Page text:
No evidence backs up this use. Gotu Kola was only studied in rats. It increased ulcer healing and reduced the size of ulcers in rats (by reducing myeloperoxidase and increasing bFGF) [20, 21, 22].

5) cAMP Response (CREB)

Gotu Kola leaf increased the cAMP response element-binding protein (CREB) [23].

CREB is increased by antidepressants and is involved in forming long-term memories [24, 25].

6) Inflammation & Free Radicals

Asiatic acid and madecassic acid, found in Gotu Kola, inhibited IL-1 beta, IL-6, and TNF-alpha (as well as inhibiting iNOS and COX-2) in bacteria-infected cells [26, 27].

The phenols in Gotu Kola had antioxidant properties in mouse cells [17].

7) Effects on the Brain

In rats, Gotu Kola lowered their version of cortisol (corticosterone) and increased serotonin, dopamine, and norepinephrine [28].

Lower cortisol levels are hypothesized to improve long-term memory and lowers aggression; normal cortisol levels might also support healthy sleep patterns [29, 30].

Gotu Kola prevented nerve cell death in test tube models of Alzheimer’s by reducing the negative effects of amyloid beta [31].

Gotu Kola reduced signs of despair in rats. Since it may reduce inflammation, researchers are studying whether it could affect schizophrenia and depression [32, 26, 33].

8) Thrombosis

A component in Gotu Kola prevented thrombosis by inhibiting blood clotting in rat models [34, 35].

9) Cancer Research

Gotu kola is being researched in tumor cells. It inhibited human melanoma and breast cancer cells in test tubes [36, 37, 38].

However, many substances have anti-cancer effects in cells, including downright toxic chemicals like bleach. This doesn’t mean that they have any medical value. On the contrary, most substances (natural or synthetic) that are researched in cancer cells fail to pass further animal studies or clinical trials due to a lack of safety or efficacy.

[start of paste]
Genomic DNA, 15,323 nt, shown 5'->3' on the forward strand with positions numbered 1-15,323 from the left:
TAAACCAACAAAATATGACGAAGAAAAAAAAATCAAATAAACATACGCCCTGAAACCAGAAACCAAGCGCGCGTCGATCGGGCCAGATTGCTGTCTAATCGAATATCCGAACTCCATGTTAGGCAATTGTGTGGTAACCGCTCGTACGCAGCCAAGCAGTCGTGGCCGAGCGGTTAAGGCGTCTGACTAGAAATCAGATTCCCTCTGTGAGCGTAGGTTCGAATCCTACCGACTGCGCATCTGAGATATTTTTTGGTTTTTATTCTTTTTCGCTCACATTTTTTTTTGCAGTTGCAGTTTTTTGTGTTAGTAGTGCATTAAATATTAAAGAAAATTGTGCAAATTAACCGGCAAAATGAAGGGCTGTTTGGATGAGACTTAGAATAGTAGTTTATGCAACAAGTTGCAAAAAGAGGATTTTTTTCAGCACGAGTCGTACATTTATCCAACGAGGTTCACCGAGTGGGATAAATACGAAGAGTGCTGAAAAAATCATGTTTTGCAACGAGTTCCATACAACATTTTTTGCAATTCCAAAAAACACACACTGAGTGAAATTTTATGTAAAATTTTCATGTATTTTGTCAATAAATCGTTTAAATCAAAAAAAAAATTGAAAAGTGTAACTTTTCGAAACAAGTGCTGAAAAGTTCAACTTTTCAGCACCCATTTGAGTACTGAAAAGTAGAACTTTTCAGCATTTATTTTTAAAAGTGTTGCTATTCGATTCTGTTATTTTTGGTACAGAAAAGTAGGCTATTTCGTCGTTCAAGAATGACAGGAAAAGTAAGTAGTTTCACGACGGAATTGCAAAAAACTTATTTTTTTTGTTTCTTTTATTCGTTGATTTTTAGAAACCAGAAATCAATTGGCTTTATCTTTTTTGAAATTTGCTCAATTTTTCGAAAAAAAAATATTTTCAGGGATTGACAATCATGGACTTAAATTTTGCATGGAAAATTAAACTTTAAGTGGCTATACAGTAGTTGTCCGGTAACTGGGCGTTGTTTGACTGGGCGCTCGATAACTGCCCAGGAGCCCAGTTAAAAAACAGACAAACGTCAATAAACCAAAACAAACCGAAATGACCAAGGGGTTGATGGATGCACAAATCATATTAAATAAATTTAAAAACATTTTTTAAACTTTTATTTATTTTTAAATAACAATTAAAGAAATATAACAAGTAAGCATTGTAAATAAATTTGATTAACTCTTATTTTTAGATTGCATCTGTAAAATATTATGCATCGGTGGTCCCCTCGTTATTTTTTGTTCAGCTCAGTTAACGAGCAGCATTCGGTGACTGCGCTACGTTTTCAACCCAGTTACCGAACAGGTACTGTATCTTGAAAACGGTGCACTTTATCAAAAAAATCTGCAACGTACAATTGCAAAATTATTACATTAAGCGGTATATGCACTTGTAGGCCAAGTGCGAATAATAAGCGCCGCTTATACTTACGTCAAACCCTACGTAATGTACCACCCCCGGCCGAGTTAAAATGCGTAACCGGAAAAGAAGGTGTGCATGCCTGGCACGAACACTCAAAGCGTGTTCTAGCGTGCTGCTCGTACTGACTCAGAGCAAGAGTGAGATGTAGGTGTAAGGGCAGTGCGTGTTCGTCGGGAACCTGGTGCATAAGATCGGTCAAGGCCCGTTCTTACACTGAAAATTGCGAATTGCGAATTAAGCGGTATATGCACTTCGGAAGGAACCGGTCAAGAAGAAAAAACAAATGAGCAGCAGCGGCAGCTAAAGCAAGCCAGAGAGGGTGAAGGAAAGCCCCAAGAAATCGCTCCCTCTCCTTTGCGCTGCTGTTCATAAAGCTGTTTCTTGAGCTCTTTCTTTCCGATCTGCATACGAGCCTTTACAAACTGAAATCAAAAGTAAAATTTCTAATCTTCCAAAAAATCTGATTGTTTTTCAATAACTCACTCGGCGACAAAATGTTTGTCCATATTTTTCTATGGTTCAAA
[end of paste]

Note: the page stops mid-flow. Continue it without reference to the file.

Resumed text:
10) Herpes

Gotu Kola was active against herpes by inhibiting the virus (HSV-1 and HSV-2) in test tube cultures. The effect was stronger when combined with mango [39, 40].

Supplementing with Gotu Kola

Dosage

The following doses were used in clinical trials:

  • 60-180 mg of gotu kola extract daily for poor circulation and vein problems
  • 3% gotu kola cream, to be applied to the burns daily until they heal
  • 5% gotu kola, 2.5% aloe vera gauze dressing wrapped around the burns, to be changed every 3 days until the burns heal

No dosage of gotu kola has been established for other uses due to a lack of clinical data.

Anecdotally, people take around 1,000 mg of Gotu Kola per day in capsules. Other people drink gotu kola tea, 1-5 cups per day (1 g of the herb per cup).

Side Effects

No side effects of gotu kola extract dosed at 300 mg per day for 21 days in humans were reported [41].

Orally, gotu kola may cause:

  • Nausea
  • Stomach pain
  • Dizziness
  • Low blood pressure
  • Headache
  • Drowsiness
  • Liver problems (rare)

Applied on the skin, some people have reported itchiness, redness, or burning.

Drug Interactions

Gotu kola should not be used with sedative medications (CNS depressants) and any medications that can harm the liver (Hepatotoxic drugs).

Gotu Kola inhibits CYP2C9, CYP2D6, and CYP3A4. All three enzymes are involved in drug metabolism, therefore the use of Gotu Kola can increase the potency and effect duration of many drugs [42].

CYP2C9 inhibition decreases the metabolism and increases the effects of ibuprofen, THC, ketamine, and others [43].

CYP2D6 inhibition decreases the metabolism and increases the effects of opioids, antipsychotics, beta-blockers, amphetamines, and others [43].

CYP3A4 inhibition decreases the metabolism and increases the effects of sex hormones, benzodiazepines, statins, chemotherapy, caffeine, cocaine, and others [43].

About the Author

Ana Aleksic

Ana Aleksic

MSc (Pharmacy)
Ana received her MS in Pharmacy from the University of Belgrade.
Ana has many years of experience in clinical research and health advising. She loves communicating science and empowering people to achieve their optimal health. Ana spent years working with patients who suffer from various mental health issues and chronic health problems. She is a strong advocate of integrating scientific knowledge and holistic medicine.